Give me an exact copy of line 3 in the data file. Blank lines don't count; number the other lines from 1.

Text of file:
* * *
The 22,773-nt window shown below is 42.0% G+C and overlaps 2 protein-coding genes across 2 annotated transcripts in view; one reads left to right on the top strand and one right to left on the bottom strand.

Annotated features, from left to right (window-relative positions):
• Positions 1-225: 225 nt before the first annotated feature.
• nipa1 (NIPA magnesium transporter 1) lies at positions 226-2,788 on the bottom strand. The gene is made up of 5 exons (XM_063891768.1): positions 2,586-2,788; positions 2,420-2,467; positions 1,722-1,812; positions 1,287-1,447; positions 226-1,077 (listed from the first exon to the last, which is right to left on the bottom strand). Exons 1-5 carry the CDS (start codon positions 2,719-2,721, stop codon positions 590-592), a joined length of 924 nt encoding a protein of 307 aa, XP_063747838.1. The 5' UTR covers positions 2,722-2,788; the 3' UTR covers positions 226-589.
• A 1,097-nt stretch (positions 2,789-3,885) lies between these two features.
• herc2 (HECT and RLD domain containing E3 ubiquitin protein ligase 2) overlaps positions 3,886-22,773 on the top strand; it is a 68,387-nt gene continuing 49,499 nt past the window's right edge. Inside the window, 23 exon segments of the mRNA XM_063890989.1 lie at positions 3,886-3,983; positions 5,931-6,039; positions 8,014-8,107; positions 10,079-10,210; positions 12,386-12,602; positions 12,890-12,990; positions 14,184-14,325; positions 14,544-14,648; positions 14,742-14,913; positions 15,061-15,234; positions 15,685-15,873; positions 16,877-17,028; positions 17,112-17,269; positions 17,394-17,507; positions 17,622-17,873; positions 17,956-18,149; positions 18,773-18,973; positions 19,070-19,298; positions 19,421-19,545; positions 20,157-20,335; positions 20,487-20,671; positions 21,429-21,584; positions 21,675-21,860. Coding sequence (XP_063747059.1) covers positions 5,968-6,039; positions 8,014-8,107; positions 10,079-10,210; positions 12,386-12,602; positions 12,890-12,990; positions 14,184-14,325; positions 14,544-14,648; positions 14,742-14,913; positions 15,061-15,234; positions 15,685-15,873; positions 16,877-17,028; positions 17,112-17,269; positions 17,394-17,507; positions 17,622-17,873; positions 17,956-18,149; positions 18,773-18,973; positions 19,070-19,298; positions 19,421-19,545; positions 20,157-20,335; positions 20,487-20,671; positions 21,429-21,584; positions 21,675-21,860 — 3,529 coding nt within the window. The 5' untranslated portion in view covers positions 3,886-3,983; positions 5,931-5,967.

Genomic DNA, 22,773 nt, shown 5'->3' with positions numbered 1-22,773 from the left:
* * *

• Positions 1-225: 225 nt before the first annotated feature.